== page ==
My SSH sessions die at what seem like random times - response will stop, and then a few seconds later PuTTY will pop up a message with, "Server unexpectedly closed network connection." It seems to most often happen when idle, but not always - it might even die when I'm typing in vim or something (very frustrating!). But it's pretty frequent - if I'm very lucky it might survive for a few hours, but if I'm unlucky it might die within seconds or minutes of a login.

  • Server: VPS with CentOS 5.6, WebMin 1.62, OpenSSH 4.3
  • Client:
    1. FTTH (or probably more accurately, to the building: 104 condos)
    2. router #1 running NAT and security
    3. router #2 running just as wireless access point
    4. Windows 7 laptop (but I had the same problem with an XP desktop)
    5. PuTTY 0.62

Most of the time I don't even use the wifi, but just connect TCP-IP (with a hub) to router #1 - but the problem remains. I assume the fundamental cause is hiccups in my ISP's connectivity (or something in the building), but I probably can't solve that, so the reason I'm asking this on ServerFault is because I'm just trying to configure SSH (or PuTTY or whatever it takes) so that it doesn't terminate the session so easily.

I have tried various things that other people have found useful:

  • Setting PuTTY's Connection->"Seconds between keepalives" to various non-zero values (I don't know if that setting is like TCPKeepAlive or more like ServerAliveInterval, but it's the only setting available in PuTTY)

  • Trying to make the server do the work, by turning PuTTY's keepalive off (0) and then on the server, including this in sshd_config:

    TCPKeepAlive no
    ClientAliveInterval 60
    ClientAliveCountMax 3000
  • Changing to a static IP for my PC (that was the solution for this question on SuperUser.com)

But it still dies in all variations - it's difficult to tell if one set of settings is slightly better than another, but each has failed even today in less than an hour. And this problem is quite consistent over the long term - I have put up with it for the couple years I have been managing this server (I'm mostly a programmer, so I don't spend a ton of time in SSH, but when I do need it, it's frustrating to keep losing my session). Any thoughts?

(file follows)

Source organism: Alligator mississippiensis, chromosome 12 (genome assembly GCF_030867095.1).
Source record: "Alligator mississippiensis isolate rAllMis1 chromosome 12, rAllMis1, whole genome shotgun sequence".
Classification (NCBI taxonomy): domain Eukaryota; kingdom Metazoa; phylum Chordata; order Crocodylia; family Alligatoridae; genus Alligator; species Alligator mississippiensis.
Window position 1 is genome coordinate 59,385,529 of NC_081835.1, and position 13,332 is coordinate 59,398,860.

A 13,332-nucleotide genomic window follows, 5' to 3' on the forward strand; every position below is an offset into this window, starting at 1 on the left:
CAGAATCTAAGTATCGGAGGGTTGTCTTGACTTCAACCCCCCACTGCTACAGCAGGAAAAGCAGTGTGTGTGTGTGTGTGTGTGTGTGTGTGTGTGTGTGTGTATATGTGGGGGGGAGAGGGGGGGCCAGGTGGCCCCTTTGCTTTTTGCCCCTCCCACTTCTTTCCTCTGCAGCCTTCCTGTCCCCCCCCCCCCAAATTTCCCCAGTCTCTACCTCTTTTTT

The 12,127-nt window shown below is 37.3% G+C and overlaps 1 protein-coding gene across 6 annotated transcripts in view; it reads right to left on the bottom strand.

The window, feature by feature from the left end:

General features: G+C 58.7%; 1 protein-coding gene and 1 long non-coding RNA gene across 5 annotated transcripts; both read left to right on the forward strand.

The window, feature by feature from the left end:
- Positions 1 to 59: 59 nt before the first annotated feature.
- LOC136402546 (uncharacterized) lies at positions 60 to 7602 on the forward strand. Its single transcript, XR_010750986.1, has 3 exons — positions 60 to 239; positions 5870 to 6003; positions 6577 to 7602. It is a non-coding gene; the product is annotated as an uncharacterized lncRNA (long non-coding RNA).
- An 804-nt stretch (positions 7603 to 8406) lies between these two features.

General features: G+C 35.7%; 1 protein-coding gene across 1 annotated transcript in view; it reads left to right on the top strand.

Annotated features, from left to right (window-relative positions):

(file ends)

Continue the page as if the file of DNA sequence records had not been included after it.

• Do you have a static external IP address or is it dynamic ?
    – user9517
    Aug 16 '13 at 7:52
  • Static - it's being used as a web and mail server, etc., and I do connect using the literal IP. Aug 16 '13 at 8:05
  • 1
    Answers should be posted as answers, not as edits to the question. Sep 12 '16 at 5:31
  • I didn't think such an update would qualify as an "answer" to my original question (since the question was about the server and SSH but the solution was local), but at your suggestion, I moved it. I'm still learning the StackExchange culture, if you know what I mean. Sep 12 '16 at 23:57

When I have this problem, it's either due to an unstable internet connection (which in my experience is increasingly rare), or due to configuration on the server. My connections usually stay open for > 8 hours.

I'd suggest setting TCPKeepAlive to yes, since this will enforce the sshd server to be the peer that keeps the connection alive. I've never had to change anything in Putty itself.

The relevant parts of my sshd_config:

TCPKeepAlive yes
ClientAliveInterval 60
ClientAliveCountMax 3

Let me know if this helps.

  • From what I read, TCPKeepAlive and the ClientAlive* settings were two separate methods that the server could use to keep the connection alive, and that they shouldn't be used together (and that TCPKeepAlive was unsecured, so was the less desirable of the two). Was I given bad info? Anyway, I've changed the settings to what you suggested, and I'll let you know what happens. Aug 16 '13 at 9:38